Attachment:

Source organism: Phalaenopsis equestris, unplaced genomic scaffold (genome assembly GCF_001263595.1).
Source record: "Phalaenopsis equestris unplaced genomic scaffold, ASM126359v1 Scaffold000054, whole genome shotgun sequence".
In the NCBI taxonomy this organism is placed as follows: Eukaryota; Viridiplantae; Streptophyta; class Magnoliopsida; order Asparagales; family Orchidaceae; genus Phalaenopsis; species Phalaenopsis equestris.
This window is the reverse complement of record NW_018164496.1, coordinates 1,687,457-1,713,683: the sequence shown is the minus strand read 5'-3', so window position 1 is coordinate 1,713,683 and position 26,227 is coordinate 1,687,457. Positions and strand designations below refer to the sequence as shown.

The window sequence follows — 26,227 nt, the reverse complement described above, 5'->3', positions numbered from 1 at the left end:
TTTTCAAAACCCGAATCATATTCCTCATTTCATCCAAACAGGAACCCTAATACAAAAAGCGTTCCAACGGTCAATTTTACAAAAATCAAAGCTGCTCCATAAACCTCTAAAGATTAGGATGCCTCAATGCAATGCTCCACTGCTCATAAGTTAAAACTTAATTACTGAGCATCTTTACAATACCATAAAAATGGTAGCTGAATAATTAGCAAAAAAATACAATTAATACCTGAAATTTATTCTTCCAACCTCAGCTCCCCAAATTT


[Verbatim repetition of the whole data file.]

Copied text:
Source organism: Phalaenopsis equestris, unplaced genomic scaffold (genome assembly GCF_001263595.1).
Source record: "Phalaenopsis equestris unplaced genomic scaffold, ASM126359v1 Scaffold000054, whole genome shotgun sequence".
In the NCBI taxonomy this organism is placed as follows: Eukaryota; Viridiplantae; Streptophyta; class Magnoliopsida; order Asparagales; family Orchidaceae; genus Phalaenopsis; species Phalaenopsis equestris.
This window is the reverse complement of record NW_018164496.1, coordinates 1,687,457-1,713,683: the sequence shown is the minus strand read 5'-3', so window position 1 is coordinate 1,713,683 and position 26,227 is coordinate 1,687,457. Positions and strand designations below refer to the sequence as shown.

The window sequence follows — 26,227 nt, the reverse complement described above, 5'->3', positions numbered from 1 at the left end:
TTTTCAAAACCCGAATCATATTCCTCATTTCATCCAAACAGGAACCCTAATACAAAAAGCGTTCCAACGGTCAATTTTACAAAAATCAAAGCTGCTCCATAAACCTCTAAAGATTAGGATGCCTCAATGCAATGCTCCACTGCTCATAAGTTAAAACTTAATTACTGAGCATCTTTACAATACCATAAAAATGGTAGCTGAATAATTAGCAAAAAAATACAATTAATACCTGAAATTTATTCTTCCAACCTCAGCTCCCCAAATTT